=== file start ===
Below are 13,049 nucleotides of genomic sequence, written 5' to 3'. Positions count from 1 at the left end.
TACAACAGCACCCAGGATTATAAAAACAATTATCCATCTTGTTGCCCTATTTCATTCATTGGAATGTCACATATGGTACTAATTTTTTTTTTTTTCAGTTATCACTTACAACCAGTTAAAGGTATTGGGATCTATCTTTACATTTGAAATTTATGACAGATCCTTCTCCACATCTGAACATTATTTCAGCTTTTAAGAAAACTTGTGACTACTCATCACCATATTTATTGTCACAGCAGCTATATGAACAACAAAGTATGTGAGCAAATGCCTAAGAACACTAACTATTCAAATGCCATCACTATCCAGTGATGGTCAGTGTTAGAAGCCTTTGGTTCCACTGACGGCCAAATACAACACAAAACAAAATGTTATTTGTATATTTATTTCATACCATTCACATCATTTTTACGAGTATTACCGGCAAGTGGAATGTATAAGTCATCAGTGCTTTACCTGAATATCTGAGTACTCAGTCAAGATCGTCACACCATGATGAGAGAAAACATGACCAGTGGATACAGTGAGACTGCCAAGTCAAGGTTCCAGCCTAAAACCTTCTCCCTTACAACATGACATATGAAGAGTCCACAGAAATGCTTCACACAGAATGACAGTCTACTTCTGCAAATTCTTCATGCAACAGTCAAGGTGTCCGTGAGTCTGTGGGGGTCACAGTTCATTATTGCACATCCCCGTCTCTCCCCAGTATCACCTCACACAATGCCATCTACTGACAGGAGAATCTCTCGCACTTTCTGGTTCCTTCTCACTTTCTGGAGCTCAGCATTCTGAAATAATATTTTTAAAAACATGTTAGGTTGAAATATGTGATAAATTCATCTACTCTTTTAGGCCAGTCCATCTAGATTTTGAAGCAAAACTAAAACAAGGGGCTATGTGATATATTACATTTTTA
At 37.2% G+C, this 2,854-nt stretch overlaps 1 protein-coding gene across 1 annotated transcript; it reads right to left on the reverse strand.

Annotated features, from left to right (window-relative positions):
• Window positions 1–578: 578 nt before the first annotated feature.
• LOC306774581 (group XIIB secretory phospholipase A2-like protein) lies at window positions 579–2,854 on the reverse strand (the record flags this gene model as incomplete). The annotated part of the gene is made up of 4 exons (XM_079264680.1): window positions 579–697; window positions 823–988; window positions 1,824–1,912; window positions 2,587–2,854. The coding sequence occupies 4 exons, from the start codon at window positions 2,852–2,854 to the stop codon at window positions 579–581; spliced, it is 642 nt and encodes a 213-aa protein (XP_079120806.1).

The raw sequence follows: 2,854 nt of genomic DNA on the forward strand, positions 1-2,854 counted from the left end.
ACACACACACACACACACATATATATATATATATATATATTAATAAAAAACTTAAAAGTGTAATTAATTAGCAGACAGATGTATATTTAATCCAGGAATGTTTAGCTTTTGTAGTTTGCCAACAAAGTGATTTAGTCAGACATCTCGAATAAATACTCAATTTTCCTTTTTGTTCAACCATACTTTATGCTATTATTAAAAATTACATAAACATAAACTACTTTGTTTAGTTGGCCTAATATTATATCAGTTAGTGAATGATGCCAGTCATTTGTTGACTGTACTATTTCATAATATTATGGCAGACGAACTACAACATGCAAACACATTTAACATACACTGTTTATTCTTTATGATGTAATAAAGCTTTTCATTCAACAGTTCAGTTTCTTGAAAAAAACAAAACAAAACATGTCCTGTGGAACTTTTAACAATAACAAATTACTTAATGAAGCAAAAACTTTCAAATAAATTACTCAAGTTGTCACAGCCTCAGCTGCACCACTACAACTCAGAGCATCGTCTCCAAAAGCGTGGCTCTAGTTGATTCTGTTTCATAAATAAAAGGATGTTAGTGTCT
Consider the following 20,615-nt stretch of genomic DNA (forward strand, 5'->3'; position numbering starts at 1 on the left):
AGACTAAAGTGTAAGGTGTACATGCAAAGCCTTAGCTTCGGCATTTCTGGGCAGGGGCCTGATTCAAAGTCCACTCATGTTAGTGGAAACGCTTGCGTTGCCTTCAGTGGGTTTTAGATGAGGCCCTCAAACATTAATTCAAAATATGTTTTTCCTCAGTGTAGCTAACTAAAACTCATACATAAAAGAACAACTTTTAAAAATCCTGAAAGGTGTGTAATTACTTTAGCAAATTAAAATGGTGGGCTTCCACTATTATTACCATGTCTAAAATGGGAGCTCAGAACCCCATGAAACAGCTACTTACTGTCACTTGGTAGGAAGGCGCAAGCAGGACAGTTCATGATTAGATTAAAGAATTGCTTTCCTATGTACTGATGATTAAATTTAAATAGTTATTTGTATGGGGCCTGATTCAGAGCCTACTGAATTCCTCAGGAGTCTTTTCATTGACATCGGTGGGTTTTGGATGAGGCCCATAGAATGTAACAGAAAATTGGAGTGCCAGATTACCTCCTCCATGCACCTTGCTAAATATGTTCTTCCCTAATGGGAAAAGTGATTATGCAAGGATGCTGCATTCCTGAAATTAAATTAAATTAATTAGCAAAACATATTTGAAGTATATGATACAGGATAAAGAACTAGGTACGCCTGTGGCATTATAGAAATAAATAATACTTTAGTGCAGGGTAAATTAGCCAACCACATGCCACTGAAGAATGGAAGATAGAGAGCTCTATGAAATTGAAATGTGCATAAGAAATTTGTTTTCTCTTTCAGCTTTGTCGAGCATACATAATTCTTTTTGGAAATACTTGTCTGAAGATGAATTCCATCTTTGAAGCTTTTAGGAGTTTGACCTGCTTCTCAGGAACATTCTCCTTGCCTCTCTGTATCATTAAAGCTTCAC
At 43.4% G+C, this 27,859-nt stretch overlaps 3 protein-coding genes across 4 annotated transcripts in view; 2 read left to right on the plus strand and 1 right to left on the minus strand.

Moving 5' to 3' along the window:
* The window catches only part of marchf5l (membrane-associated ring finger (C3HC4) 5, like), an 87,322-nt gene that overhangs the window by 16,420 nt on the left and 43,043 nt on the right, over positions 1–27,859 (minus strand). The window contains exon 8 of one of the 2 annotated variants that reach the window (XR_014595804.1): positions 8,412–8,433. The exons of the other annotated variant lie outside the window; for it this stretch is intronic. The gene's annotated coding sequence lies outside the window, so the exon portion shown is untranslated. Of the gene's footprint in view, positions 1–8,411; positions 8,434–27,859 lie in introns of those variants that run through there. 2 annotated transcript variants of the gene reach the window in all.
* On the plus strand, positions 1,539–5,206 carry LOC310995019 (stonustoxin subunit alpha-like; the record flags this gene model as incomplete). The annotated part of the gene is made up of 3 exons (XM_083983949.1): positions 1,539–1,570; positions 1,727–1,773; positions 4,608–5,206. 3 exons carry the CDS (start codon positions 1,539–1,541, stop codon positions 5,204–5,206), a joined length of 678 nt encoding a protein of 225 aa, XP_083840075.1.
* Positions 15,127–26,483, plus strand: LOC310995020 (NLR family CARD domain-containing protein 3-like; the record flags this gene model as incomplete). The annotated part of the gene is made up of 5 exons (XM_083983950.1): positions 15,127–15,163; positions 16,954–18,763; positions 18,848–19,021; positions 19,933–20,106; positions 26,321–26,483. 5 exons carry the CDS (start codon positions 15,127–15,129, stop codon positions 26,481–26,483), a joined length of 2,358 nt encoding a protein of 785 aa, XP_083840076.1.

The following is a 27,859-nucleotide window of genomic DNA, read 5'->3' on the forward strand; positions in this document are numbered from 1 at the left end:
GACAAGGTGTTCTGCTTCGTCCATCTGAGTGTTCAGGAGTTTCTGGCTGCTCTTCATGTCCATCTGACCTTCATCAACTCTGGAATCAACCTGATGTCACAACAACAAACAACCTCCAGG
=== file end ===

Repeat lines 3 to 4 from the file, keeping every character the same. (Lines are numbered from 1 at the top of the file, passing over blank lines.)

At 37.2% G+C, this 2,854-nt stretch overlaps 1 protein-coding gene across 1 annotated transcript; it reads right to left on the reverse strand.

Annotated features, from left to right (window-relative positions):